Working Women of Early Modern Venice.
Venice's rich archives continue to serve as a laboratory for the social history of the renaissance and early modern period but are now doing so in a new manner. Monica Chojnacka's solid book shifts the focus from the freewheeling and sexually aggressive young nobles of the Contarini and Dandolo lineages, well known from other works, to the female underclass that so often fell victim to their predatory ways. The world of the popolane or women of the popular class was a complex one, she argues, and on the whole it bears little resemblance to the received stereotypes about Italian women in this age with which we are all too familiar.
Chojnacka starts with an extensive discussion of the status animarum records for Venice at the end of the sixteenth century, which she interprets anew with a clear focus on women of the popular classes. The pattern that emerges is different from that usually associated with the Mediterranean: more than 90% of married couples lived alone rather than with their parents, for instance, and there were far more households headed by single women than found elsewhere in Italy at the time. Chojnacka sensibly reserves judgment on these and other findings, but notes that "in many respects, the Venetian example is much closer to that of northern Europe than the less-developed sections of the Italian peninsula. Venice may be an anomaly. Or, the range of living patterns found here, which show strong ties among natal family members as well as unrelated women, may be more typical of southern European cities than has been previously thought" (p. 25). She then proceeds to flesh out these raw data by looking at sources that inform us about women's lives in a variety of ways: economic, social and personal or emotional. A study of notarial records and tax rolls shows women owning or controlling property and income independently from their husbands to a greater degree than commonly thought--again indicating conformity to the northern rather than southern European model--, while her exploration of Inquisition and other court records suggests that women, far from being secluded inside their homes, could form social ties within or beyond their neighborhood through multiple means. Much of this apparent mobility, she argues, seems due to the impact of immigration, which accelerated in the late sixteenth century and attracted hordes of foreign women to the city, often as servants. Another fundamental change occurred when the Counterreformation helped establish new charitable institutions, the case di carita, that were geared toward the support of single women from the lower classes but also allowed some upper-class women a retreat from marriage (in ways, I might add, that resemble the beguinages of northern Europe). Her picture of women in the Venetian cityscape thus recognizes the strictures of patriarchy in all its guises but allows for greater female agency than most historians of the Italian city have done in the past.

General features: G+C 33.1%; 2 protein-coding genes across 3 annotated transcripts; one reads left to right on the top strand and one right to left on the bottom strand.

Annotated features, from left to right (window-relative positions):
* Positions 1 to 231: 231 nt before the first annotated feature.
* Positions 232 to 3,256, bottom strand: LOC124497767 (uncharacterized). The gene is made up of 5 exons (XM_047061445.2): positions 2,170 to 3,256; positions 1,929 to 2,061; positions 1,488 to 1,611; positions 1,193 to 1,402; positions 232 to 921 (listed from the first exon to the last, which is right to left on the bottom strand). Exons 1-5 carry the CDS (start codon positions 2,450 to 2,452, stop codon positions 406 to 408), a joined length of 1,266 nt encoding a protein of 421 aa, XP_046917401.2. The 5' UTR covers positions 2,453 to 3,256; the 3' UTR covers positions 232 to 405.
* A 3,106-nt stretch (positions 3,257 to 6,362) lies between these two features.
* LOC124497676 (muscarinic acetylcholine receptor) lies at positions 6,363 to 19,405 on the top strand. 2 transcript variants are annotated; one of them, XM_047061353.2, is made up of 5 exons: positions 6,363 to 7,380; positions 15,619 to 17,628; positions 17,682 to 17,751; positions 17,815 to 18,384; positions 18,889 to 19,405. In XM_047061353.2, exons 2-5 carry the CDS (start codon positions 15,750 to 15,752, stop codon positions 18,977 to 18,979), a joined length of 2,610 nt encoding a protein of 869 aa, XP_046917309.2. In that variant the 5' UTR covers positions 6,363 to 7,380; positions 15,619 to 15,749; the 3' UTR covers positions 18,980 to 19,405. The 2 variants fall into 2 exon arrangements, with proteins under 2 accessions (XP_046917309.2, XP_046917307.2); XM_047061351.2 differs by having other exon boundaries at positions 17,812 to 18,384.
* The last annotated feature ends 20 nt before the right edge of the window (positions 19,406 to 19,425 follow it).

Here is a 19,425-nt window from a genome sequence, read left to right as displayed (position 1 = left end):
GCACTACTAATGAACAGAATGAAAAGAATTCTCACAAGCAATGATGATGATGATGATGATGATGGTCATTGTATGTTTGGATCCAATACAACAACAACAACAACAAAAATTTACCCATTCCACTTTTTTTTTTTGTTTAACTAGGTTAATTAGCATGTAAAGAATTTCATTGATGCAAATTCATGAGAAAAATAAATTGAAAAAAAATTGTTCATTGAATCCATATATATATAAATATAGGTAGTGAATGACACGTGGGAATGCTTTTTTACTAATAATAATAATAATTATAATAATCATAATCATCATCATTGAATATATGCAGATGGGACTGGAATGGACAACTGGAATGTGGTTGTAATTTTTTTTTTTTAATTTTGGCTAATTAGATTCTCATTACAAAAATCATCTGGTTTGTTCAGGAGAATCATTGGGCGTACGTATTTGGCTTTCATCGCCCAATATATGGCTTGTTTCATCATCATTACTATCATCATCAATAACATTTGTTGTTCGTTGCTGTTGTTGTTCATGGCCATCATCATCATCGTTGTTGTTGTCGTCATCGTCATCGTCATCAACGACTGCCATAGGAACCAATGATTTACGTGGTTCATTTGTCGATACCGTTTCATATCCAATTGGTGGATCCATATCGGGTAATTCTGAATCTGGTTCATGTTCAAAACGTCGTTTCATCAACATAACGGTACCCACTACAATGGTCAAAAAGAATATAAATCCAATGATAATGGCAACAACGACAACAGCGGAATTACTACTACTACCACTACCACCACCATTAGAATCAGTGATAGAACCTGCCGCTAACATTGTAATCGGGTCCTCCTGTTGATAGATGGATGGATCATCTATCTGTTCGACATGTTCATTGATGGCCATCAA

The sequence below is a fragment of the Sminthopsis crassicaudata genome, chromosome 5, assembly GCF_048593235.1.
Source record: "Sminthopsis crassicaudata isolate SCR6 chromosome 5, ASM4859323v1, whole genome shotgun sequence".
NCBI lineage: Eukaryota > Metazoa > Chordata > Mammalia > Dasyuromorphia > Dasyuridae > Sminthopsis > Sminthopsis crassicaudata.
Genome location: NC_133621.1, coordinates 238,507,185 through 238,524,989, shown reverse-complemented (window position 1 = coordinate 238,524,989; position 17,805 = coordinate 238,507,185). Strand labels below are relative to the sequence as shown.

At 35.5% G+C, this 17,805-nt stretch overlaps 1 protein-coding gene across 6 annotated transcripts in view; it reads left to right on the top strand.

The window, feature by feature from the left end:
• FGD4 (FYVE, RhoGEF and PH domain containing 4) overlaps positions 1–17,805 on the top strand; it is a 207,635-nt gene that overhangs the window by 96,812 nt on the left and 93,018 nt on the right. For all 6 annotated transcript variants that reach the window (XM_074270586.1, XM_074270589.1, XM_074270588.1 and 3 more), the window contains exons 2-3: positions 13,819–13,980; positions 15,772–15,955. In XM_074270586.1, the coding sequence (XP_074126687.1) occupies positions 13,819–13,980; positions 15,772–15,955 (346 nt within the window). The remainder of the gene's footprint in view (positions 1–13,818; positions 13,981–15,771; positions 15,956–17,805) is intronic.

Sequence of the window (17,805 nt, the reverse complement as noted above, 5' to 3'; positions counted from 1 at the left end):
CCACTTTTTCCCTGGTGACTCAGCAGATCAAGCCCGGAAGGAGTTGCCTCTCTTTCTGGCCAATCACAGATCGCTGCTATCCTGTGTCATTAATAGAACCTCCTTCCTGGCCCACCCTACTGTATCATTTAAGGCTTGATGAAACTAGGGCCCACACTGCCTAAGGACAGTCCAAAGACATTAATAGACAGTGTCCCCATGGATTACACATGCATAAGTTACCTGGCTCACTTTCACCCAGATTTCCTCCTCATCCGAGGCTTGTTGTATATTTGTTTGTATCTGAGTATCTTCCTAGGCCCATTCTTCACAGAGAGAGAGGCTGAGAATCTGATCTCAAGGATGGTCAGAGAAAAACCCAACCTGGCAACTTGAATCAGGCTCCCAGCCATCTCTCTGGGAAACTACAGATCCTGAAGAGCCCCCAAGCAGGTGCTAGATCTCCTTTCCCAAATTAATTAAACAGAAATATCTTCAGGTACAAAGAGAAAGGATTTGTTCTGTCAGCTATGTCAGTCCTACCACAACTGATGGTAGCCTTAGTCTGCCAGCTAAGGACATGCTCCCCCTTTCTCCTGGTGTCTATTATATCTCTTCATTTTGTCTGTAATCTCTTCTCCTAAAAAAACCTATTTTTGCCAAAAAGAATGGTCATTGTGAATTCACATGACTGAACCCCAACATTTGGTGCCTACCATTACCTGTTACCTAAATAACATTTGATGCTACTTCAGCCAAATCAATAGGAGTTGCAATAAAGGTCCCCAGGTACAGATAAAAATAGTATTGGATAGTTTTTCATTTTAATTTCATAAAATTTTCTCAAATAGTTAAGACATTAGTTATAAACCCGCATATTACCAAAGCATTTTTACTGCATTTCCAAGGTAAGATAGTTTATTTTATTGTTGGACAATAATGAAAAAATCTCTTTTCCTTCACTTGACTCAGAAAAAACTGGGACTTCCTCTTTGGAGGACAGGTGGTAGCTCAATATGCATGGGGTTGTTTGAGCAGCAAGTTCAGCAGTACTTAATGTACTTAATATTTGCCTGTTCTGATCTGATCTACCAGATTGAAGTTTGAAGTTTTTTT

In her preliminary remarks, Chojnacka defines agency or social power as "the ability to make independent decisions as well as influence the actions of other people" (p. xvi) but also more broadly as "a range of activity--occupational, familial, and social--that permitted and demanded that women function either as partners with or independently of the men around them" (p. xvi-xvii). The dual definition could have spelled trouble, for it complicates her thesis and risks conflating such widely different actions as appearing as an individual in court and buying groceries in a shop around the corner. When it comes down to analyzing the material, however, Chojnacka does make such distinctions; the result is a richly textured discussion that takes into account both the options and the limitations of female agency and can thus be read as a corrective of one-sided, overly theoretical accounts. Readers interested in particular aspects of women's lives in early modern cities will also be delighted by her willingness to share her data on numerous smaller questions: on the living arrangements of prostitutes (p. 22-24); the power of sisters joining forces in court (p. 35); the porous boundaries of the home (p. 66-75); or immigrant women's vulnerability to witchcraft accusations (p. 90-93).
The book's great strength undoubtedly lies in the data gathered here about the large numbers of women who did not belong to the small elite groups we have come to know so well. It modestly but assertively asks us to review our opinions about gender and the Italian city, and about working women in early modern Europe.
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|Publication:||Journal of Social History|
|Article Type:||Book Review|
|Date:||Jun 22, 2004|
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